Sea Hunt Comic Books
Sea Hunt comic books are often the first bit of memorabilia that Sea Hunt fans see and start collecting.
That was the case for myself. While visiting my parents in my childhood home I found an old Sea Hunt comic. I sat down and re-read the entire comic and I really enjoyed it! Needless to say I started thinking about Sea Hunt again and was soon wondering if there were other comic books available. As they say, the rest is history. My collection now includes hundreds of Sea Hunt items.
Comic books are easily available on a dozen websites. eBay is probably the best source. Prices range from $0.99 to $99.00 and it often seems that the only difference is in the seller’s mind. Certainly a near-perfect comic is worth a lot more than a well-read book but when starting a collection just for fun, just get a set of comic books. You can always get pickier later and trade or buy and sell until you have a set that you’re happy with. Again, that’s what I did so I now have a set of books that is near-perfect plus I have hundreds of extras that I sell or trade for other items.
Don’t be fooled by the seller’s descriptions that say “RARE”. They’re NOT rare. Also be skeptical about the descriptions as well. Comic book dealers are usually the best source. Individual sellers will always say their Sea Hunt comic book is excellent. If you see “In great condition for a 60 year-old comic” be careful. It could mean that it’s been read daily every day for 60 years. It either is in great condition or it is not!
Great condition should mean that the comic book is completely intact with no missing pages, no tears, no chips of cover missing, etc. The pages will have yellowed over the years but a good one will have largely white pages with just some yellowing on the edges. The staples will be in good shape, not rusty or loose. There should not be any wrinkles in the cover.
There are a few things to keep in mind when grading your comics. The paper is bound to be brittle because of its age. When inserting your comics into a plastic sleeve be careful to not catch the edge of the cover and break off little chips. I use a cardboard to stiffen the book in the sleeve. You can get proper comic book cardboard that does not have chemicals that will affect the comic. Unlike comic book dealers, I put my cardboard at the center of the book – on the staple page. That way I can see the back cover which can be important as you’ll see if you read on. Comics with a dark (black) cover are particularly hard to find in nice condition. The black is affected by bending and most comic books are bent (when being hidden in a math text for instance, or under the bedcovers).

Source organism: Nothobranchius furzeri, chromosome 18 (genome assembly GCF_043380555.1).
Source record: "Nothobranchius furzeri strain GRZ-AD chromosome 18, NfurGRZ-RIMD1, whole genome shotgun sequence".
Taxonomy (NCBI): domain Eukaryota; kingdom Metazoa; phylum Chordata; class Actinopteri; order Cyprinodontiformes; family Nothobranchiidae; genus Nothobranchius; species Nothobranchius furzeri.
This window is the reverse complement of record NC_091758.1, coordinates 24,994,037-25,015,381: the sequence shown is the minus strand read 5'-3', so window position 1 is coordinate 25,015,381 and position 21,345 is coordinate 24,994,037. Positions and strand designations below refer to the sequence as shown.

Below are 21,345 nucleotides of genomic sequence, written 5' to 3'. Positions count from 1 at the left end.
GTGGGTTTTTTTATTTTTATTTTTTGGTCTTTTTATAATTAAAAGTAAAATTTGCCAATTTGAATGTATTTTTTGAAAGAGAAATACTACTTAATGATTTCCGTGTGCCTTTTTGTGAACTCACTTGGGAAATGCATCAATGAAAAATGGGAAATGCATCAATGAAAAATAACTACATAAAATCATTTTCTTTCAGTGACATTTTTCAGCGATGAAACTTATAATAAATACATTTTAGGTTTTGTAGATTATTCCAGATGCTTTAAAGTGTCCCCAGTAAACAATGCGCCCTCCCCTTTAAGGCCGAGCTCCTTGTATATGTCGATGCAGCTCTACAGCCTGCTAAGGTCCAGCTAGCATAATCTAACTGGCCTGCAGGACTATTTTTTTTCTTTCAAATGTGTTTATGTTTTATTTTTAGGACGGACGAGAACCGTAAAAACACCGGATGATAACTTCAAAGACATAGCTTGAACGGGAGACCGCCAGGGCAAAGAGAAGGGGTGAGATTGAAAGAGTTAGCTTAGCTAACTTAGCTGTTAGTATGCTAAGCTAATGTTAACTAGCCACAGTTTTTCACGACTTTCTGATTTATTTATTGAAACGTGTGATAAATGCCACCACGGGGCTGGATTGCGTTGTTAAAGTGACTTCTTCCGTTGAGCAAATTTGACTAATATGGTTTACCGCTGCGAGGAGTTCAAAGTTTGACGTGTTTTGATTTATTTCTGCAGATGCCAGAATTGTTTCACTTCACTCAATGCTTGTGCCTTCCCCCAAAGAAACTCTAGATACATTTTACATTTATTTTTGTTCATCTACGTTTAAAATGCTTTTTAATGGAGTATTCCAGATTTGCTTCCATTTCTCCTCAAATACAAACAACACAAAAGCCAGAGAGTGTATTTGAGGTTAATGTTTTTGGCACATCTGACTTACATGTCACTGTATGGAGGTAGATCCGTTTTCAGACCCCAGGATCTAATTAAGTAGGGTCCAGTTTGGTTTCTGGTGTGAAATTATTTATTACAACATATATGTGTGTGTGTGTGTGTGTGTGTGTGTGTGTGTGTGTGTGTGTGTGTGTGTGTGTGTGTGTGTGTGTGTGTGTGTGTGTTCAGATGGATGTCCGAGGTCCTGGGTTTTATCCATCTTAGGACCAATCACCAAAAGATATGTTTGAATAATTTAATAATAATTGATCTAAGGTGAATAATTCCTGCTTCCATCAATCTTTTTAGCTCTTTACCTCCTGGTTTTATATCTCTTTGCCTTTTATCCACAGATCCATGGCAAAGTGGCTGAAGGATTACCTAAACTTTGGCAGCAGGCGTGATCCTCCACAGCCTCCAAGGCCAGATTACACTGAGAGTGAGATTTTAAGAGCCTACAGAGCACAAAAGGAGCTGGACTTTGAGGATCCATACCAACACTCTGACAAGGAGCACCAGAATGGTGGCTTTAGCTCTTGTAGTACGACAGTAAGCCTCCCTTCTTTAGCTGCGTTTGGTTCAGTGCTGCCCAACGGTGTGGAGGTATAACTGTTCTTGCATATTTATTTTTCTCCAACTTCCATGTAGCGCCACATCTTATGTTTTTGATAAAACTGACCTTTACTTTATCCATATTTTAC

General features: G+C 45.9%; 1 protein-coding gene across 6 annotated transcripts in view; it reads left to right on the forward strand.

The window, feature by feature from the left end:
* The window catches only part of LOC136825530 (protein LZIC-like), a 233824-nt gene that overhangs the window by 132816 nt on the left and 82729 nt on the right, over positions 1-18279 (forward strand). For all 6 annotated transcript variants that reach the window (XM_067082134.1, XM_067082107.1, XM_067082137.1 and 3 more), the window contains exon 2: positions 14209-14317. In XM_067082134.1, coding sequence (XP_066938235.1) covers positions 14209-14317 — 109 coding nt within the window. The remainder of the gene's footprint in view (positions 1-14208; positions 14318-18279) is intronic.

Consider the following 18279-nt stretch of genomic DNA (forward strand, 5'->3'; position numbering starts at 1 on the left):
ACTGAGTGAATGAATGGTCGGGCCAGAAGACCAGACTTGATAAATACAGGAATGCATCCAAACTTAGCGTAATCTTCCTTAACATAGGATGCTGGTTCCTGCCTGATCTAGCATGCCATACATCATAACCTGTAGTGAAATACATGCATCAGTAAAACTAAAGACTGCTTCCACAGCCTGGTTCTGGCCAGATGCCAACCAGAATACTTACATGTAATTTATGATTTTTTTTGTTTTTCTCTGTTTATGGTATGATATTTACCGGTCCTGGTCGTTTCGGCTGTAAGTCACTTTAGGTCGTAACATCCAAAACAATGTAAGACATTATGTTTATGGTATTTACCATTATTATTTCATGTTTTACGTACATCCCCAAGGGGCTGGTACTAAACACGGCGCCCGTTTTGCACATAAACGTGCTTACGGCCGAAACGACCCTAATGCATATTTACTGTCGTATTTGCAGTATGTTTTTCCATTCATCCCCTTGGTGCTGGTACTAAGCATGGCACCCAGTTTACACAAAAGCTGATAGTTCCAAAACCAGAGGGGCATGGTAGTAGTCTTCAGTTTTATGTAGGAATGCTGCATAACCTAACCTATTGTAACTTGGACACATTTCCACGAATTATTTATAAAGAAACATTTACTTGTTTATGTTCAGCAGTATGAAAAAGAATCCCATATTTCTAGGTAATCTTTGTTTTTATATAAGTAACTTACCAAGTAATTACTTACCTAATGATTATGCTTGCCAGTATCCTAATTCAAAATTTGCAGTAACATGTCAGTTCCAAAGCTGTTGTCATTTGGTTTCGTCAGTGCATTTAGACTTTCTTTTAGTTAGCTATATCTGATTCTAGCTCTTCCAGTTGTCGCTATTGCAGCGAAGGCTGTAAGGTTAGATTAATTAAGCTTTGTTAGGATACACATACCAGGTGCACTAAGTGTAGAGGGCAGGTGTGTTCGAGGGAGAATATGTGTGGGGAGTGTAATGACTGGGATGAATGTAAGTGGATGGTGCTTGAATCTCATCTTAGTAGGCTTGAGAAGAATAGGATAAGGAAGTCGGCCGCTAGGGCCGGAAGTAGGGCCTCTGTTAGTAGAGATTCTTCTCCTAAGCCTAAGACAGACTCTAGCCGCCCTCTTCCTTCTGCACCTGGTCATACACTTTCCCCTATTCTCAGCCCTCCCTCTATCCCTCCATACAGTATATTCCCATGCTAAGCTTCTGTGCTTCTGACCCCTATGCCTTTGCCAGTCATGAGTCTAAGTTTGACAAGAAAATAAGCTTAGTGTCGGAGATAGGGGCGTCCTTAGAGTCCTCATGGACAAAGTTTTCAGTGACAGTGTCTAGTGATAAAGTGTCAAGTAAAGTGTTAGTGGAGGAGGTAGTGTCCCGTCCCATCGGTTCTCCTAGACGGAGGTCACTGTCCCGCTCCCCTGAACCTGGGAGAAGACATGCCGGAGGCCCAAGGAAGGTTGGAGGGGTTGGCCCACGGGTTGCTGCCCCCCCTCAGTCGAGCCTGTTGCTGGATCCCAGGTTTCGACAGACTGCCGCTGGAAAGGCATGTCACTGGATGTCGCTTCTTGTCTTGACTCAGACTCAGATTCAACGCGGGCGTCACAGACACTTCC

So let’s look at the comics in my collection. This might be interesting for you since there were 13 comic books published in North America but I have 22 of them in my collection. Read on and you’ll see why.
The American comics
This is Sea Hunt #1, the first one published by Dell in August 1958.
I have three of this issue, sort of. Let me explain.
First, I have an very nice copy of #1 that has an advertisement on the back cover for Juicy Fruit gum. Apparently chewing Juicy Fruit gum helps keep your teeth clean too. Didn’t know that! I think the advertising guidelines in 1958 were less stringent than today.
Second, I have an equally good copy of Sea Hunt #1 that is absolutely identical in every way – except for the back cover which, instead of an ad for Juicy Fruit gum, has a cartoon story called ‘The Temple of the Depths’. It comprises five windows of art with accompanying text that tells the story of a Roman Galley that sank in the Mediterranean and the efforts to recover the wreck and contents by the Greeks first and later by the French.
And last, I have one more Sea Hunt #1 that is of particular interest. This one is not a complete copy. It’s the cover only. This one you won’t find anywhere because mine is the only one. Let me explain how I know. When these comics were being prepared for print, a cover was produced for the artists and graphics people at Dell to work on. You might call it a working copy. In fact, they called it the Shop Dummy. Once the final version of the Shop Dummy was approved and sent to the printer, this Shop Dummy was trashed. Someone saved the Shop Dummy for Sea Hunt #1 and I have it in my collection. It’s obviously very special. Read More